Make Learning About the Human Body Fun for Kids February 22, 2018 09:27
The human body is a marvelous achievement of nature. This new book takes kids (and adults) into the secret world that makes us tick. It will teach you how muscles work, how food is digested, and much more.
Whether your kids are learning about history, math or science, making things fun is the best way to keep them interested. When it comes to the human body, children love things that are gross. Add some humor to the equation, and you have a recipe for a motivated learner!
Here are some cool facts from a new book, The Fantastic Body, that you can share with your kids.
Your skin has three layers. The outside layer is called the epidermis, which is actually made up of about 20 layers of tightly packed cells. The body sheds these cells constantly, even though you can't see it happening. More than half of the dust in your home is composed of dead skin cells that have fallen off your body. Keep that in mind the next time you see a dust bunny!
All mammals have hair. Some, like pandas, have a thick coat of beautiful fur. Others, like sea lions, just have whiskers. Because people are mammals, we also have hair, though not as much as our primate cousins—chimpanzees, gorillas, and orangutans. Many of the hairs on your body are so small you'd need a magnifying glass to see them.
Hair grows from hair follicles, which are tube-like structures in the skin. The average scalp contains 100,000 hairs. Scalp hair grows about 6 inches per year, however, the hairs don't grow at the same rate. At any point in time, 15 percent of hair follicles are in a resting state, which can last up to 3 months. When the resting follicles become active again, the old hairs are "pushed out." That's why the average person loses 50 to 100 hairs per day.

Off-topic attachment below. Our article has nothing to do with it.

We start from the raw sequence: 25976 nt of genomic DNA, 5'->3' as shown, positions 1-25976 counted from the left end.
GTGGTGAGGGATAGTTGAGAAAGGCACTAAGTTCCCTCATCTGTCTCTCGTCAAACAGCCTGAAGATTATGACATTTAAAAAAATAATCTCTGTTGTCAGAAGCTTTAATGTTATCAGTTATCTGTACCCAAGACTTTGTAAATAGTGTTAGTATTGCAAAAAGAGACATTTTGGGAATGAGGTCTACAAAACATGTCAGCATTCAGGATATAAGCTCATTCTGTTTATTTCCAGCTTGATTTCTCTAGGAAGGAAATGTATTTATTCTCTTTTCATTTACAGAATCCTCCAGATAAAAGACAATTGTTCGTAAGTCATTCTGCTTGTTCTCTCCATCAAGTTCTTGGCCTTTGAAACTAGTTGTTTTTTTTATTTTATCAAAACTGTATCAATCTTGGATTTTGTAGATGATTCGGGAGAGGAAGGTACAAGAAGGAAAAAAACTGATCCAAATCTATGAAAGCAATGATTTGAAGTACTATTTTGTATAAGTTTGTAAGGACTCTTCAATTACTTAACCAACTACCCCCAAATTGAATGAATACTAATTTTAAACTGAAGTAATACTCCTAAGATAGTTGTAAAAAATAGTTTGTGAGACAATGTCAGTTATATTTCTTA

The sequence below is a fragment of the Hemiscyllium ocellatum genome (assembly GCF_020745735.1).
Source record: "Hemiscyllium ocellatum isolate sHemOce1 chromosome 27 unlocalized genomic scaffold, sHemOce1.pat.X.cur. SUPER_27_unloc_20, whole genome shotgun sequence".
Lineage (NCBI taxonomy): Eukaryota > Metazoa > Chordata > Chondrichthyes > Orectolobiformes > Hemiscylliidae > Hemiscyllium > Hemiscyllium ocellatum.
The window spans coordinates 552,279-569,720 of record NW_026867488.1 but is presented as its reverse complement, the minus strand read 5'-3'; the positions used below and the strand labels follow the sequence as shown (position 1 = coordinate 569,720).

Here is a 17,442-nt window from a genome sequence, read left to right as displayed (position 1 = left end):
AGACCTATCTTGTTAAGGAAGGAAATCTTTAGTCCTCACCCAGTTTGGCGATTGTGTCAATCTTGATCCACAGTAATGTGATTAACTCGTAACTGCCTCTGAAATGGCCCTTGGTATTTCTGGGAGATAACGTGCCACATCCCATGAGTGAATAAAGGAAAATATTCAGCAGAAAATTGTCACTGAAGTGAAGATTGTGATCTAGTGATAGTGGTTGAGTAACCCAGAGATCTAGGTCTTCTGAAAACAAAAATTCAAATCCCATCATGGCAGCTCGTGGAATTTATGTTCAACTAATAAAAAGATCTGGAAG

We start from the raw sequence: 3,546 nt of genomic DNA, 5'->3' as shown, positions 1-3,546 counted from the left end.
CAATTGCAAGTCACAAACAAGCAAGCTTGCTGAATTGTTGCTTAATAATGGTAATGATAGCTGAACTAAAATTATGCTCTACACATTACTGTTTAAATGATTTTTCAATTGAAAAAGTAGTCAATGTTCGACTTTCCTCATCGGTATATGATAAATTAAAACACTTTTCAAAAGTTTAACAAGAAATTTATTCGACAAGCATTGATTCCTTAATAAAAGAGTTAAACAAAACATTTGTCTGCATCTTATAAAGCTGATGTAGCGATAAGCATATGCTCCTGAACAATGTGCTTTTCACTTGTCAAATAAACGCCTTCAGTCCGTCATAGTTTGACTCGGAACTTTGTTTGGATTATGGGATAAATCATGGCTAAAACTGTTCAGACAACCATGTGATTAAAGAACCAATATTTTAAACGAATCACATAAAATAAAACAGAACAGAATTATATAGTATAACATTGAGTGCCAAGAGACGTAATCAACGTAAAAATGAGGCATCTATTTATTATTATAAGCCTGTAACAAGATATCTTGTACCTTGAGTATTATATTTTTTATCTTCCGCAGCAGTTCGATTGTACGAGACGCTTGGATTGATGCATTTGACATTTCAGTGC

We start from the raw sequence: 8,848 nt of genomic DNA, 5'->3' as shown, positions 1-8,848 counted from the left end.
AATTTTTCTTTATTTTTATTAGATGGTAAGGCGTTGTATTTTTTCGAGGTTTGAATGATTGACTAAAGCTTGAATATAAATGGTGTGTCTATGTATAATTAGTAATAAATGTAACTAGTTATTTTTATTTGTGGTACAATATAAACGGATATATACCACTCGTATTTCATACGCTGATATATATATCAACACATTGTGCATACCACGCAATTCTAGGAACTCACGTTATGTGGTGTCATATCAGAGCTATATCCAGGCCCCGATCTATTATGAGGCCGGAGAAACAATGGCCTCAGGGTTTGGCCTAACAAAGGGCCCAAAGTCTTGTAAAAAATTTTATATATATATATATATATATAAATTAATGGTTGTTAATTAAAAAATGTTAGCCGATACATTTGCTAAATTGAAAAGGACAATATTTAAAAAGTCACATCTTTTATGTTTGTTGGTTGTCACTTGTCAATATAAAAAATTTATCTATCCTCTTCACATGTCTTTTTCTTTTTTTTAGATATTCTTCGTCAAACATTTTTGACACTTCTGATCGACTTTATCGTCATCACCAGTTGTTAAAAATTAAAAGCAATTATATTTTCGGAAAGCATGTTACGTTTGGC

Your body is loaded with glands. Some produce tears. Some produce sweat. Some produce oil. Your mouth is home to six large glands and hundreds of tiny glands that make saliva.
Although you may think the purpose of saliva is to have spitting contests with your friends, it actually has more important things to do. It keeps your oral tissues moist, mixes with food to make it taste better and easier to swallow, and contains germ-fighting chemicals—antibodies—to help prevent tooth decay and other infections in your mouth.
Most people think the heart never rests because it has to pump 24 hours a day to keep you alive and healthy. Although your heart is a workhorse, it still needs to rest. But it does so in a tricky way. After the heart pumps blood into your arteries, it has to relax so it can fill up with blood for the next pumping cycle. Every time it fills with blood, the heart is resting. It only relaxes for a moment after each contraction, but that still counts!